There were many tributes to America following the 9/11 terror attacks, but few packed the emotional punch like this one featuring Anheuser-Busch’s iconic Clydesdales giving a bow to New York in the aftermath of the attacks. Though only aired once on television, it remains one of the heart-warming tributes.
Yet the commercial almost didn’t get made. Despite the beverage giant’s love for the concept, the idea of closing down parts of the city, particularly to fly a helicopter and film a commercial was not an easy thing to make happen. But the company According to KTVI, Anheuser-Busch’s creative team came up with the concept and moved heaven and earth to make the commercial. They had to get approval from members of Congress, the advertising community and from New York Mayor Rudy Guiliani.
“We filmed in New York City,” said Bob Lachky, former executive vice president of Anheuser-Busch Global Creative. “We had a helicopter going over the Brooklyn Bridge. Mayor Giuliani let us into the city — the only film company of any sort right after 9-11. To actually come into air space with our helicopter to film the Clydesdale… the hitch coming into Battery Park and it was amazing…just amazing.”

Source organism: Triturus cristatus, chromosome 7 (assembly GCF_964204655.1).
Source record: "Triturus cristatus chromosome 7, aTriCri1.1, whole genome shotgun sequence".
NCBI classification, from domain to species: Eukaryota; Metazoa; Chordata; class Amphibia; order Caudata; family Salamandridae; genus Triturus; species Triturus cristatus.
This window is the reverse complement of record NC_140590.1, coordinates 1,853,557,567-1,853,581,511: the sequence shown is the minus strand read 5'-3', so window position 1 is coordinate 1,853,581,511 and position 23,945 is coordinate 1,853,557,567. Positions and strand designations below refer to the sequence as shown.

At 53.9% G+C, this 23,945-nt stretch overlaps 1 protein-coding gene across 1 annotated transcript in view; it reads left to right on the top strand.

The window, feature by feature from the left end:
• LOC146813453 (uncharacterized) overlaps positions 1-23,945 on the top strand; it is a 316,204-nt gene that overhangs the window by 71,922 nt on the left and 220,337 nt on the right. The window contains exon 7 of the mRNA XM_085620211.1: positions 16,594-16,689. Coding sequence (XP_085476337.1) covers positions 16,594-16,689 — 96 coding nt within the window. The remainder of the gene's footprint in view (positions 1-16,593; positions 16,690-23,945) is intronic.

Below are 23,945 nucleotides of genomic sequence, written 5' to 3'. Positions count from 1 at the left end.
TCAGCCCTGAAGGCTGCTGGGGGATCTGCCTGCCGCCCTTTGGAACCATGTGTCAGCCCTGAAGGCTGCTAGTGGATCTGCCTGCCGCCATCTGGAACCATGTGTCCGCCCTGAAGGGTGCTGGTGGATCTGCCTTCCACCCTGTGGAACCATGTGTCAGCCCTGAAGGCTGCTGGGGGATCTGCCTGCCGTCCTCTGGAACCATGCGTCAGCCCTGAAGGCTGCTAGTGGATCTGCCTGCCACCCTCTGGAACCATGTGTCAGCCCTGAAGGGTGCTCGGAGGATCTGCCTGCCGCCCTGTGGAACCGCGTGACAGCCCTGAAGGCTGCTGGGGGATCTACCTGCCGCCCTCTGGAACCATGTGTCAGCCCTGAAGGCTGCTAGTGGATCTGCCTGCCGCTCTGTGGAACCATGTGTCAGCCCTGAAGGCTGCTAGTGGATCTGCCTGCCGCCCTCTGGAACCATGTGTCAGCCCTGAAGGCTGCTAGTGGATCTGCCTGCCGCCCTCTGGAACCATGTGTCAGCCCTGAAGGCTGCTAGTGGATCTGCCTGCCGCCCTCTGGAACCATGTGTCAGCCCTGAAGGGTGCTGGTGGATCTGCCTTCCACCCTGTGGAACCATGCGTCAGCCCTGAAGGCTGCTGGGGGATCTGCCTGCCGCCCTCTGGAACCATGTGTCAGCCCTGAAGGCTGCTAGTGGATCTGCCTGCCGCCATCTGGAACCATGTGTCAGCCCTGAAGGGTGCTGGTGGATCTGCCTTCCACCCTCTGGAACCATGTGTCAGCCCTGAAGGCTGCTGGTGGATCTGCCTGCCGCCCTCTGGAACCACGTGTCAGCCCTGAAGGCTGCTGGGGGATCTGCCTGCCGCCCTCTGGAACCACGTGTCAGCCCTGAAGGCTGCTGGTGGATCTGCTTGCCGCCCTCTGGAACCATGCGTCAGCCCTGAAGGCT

It was amazing, especially considering how New York was a city still hurting. And yet a St. Louis-based company, touched by the pain of the worst act of terrorism on U.S. soil, took a risk to help one of our favorite cities and our nation heal.
“The police were very, very nervous about everything that was going on in the city at that time,” Lachky said.
The company’s logo is absent throughout the entire video until the very end.
Here is that incredible video, aired just one time during Super Bowl XXXVI on February 3rd, 2002:
Budweiser did create a remake of the commercial, featuring Freedom Tower proudly rising in the New York City skyline, to commemorate the 10 year anniversary of the attacks.
“We feel our 9/11 Clydesdales tribute ad is very special,” Paul Chibe, VP-marketing at Anheuser-Busch, said. “We were proud to re-air the spot on Sunday, the 10th anniversary, as a way to help raise awareness of the fundraising campaign for the National September 11 Memorial & Museum. The subtle changes in the ad were intended to reflect the passing of time, and the most important point, that we should never forget those lost and affected by 9/11.”